Shakespeare's Sonnets Translation Sonnet 9
Is it for fear to wet a widow’s eye That thou consum’st thyself in single life? Ah, if thou issueless shalt hap to die, The world will wail thee like a makeless wife; The world will be thy widow and still weep, That thou no form of thee hast left behind, When every private widow well may keep, By children’s eyes, her husband’s shape in mind. Look what an unthrift in the world doth spend Shifts but his place, for still the world enjoys it; But beauty’s waste hath in the world an end, And kept unused, the user so destroys it. No love toward others in that bosom sits That on himself such murd'rous shame commits.
Is it because you don't want to make your widow cry
That you waste yourself away in your single life?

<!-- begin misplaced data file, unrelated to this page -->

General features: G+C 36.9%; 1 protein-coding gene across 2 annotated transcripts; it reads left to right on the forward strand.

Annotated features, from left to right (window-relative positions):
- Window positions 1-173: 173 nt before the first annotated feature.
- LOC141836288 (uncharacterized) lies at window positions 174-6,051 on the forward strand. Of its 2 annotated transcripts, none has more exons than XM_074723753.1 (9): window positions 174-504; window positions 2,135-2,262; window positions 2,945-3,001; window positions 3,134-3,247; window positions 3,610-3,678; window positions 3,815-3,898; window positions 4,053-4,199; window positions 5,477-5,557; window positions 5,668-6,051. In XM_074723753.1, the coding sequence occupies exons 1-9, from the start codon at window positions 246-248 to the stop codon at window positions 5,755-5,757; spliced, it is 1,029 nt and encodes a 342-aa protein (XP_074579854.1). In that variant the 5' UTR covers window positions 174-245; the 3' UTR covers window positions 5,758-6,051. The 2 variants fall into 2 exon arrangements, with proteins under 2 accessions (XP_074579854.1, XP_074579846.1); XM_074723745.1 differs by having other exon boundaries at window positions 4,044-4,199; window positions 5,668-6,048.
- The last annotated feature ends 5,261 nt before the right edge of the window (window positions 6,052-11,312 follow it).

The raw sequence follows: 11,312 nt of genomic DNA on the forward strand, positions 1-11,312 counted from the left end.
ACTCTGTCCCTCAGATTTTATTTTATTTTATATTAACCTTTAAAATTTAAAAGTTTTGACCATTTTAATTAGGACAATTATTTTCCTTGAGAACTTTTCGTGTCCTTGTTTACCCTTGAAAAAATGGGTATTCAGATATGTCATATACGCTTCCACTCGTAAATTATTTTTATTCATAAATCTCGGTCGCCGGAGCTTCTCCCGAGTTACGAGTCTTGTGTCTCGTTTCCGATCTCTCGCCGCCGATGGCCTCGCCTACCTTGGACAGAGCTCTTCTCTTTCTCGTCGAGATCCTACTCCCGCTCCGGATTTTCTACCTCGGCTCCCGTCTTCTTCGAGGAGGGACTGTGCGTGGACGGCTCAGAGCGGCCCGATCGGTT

Ah, if you happen to die childless,
The world will mourn you like a mateless widow.
The world will be your widow and will weep,
That you have left no form of you behind,
Since every particular widow can keep
Her husband's image in her memory, seeing it in their children's eyes.
Whatever a spendthrift spends in the world
Changes only its place, and the world still enjoys it;
However, beauty wasted is lost to the world,
By the beautiful man who keeps his seed unused.
There is no love for others in this man
Who commits such shameful murder on himself.
LitCharts A+ members also get exclusive access to:
- Downloadable translations of every Shakespeare play and sonnet
- Downloads of 941 LitCharts Lit Guides
- Explanations and citation info for 21,593 quotes covering 941 books
- Teacher Editions for every Lit Guide
- PDFs defining 136 key Lit Terms